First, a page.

Sparrowvsrevolution (1926150) writes "At the Shmoocon hacker conference, security researcher Kristin Paget aimed to indisputably prove what hackers have long known and the payment card industry has repeatedly downplayed and denied: That RFID-enabled credit card data can be easily, cheaply, and undetectably stolen and used for fraudulent transactions. With a Vivotech RFID credit card reader she bought on eBay for $50, Paget wirelessly read a volunteer’s credit card onstage and obtained the card’s number and expiration date, along with the one-time CVV number used by contactless cards to authenticate payments. A second later, she used a $300 card-magnetizing tool to encode that data onto a blank card. And then, with a Square attachment for the iPhone that allows anyone to swipe a card and receive payments, she paid herself $15 of the volunteer’s money with the counterfeit card she’d just created. (She also handed the volunteer a twenty dollar bill, essentially selling the bill on stage for $15 to avoid any charges of illegal fraud.)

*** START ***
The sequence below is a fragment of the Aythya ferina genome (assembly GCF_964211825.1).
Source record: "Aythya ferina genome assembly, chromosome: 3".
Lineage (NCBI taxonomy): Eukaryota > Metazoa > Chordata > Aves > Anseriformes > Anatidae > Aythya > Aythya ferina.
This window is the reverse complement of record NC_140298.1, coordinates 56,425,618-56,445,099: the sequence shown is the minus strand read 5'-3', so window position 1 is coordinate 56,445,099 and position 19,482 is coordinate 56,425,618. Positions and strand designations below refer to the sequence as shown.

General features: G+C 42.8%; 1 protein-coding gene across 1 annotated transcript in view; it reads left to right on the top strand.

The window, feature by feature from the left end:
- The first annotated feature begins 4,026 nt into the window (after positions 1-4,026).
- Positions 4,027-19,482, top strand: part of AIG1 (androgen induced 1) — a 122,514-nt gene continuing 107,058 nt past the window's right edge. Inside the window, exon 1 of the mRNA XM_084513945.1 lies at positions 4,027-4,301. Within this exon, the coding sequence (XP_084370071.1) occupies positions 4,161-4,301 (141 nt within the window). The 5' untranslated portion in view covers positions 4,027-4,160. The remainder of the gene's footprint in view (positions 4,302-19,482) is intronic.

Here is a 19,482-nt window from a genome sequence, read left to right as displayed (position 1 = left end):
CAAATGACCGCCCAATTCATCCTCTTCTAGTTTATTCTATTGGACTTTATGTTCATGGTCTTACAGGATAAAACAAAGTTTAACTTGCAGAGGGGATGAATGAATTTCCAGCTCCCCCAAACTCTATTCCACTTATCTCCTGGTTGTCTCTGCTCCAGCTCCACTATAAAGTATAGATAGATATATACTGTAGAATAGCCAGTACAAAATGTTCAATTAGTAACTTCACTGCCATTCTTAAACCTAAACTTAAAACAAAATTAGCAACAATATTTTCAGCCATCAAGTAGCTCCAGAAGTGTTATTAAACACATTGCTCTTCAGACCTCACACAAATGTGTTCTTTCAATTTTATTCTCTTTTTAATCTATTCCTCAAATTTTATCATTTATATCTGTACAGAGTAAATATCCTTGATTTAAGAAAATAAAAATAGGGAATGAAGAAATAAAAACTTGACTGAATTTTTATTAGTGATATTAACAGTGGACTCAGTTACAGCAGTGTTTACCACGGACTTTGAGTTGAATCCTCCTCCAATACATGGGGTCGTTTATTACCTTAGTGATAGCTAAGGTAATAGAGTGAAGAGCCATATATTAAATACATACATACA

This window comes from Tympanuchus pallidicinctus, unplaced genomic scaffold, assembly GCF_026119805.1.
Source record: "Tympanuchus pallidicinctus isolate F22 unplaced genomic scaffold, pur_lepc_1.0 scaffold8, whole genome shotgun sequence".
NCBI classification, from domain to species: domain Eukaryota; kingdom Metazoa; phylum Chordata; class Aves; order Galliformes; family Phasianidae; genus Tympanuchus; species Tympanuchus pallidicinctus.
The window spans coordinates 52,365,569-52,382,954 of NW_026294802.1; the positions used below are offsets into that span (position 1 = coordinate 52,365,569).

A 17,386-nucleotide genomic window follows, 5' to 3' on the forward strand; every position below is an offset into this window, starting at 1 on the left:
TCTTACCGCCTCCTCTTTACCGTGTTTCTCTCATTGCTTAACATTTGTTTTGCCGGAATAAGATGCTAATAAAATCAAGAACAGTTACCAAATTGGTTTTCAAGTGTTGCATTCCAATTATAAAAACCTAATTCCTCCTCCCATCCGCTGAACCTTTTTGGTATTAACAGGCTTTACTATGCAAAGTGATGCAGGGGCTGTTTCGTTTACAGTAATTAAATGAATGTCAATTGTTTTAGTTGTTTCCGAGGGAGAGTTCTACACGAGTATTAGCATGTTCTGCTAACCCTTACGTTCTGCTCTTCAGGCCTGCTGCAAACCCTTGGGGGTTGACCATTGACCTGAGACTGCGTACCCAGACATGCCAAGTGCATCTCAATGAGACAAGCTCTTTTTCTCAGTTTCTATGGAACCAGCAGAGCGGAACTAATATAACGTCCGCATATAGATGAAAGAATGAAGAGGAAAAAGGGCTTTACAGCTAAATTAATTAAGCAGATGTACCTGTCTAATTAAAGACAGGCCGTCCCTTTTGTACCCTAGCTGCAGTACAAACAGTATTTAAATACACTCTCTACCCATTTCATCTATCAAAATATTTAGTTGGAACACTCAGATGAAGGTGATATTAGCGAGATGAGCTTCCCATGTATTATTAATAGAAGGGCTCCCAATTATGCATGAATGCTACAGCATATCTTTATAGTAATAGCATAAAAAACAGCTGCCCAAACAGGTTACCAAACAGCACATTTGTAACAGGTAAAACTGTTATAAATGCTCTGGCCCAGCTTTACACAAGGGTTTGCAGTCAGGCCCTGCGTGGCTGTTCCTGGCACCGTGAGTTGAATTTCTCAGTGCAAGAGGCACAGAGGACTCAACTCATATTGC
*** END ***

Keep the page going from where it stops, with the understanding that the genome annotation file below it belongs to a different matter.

The payment industry often claims that contactless credit cards are more safe than traditional cards, and that any data a hacker could wirelessly read from them can't be used for fraud. But with 100 million of the RFID-enabled credit cards now in circulation, Paget wanted to undisputably show that's not the case. A stealthy attacker in a crowded public place could easily scan hundreds of cards through wallets or purses."
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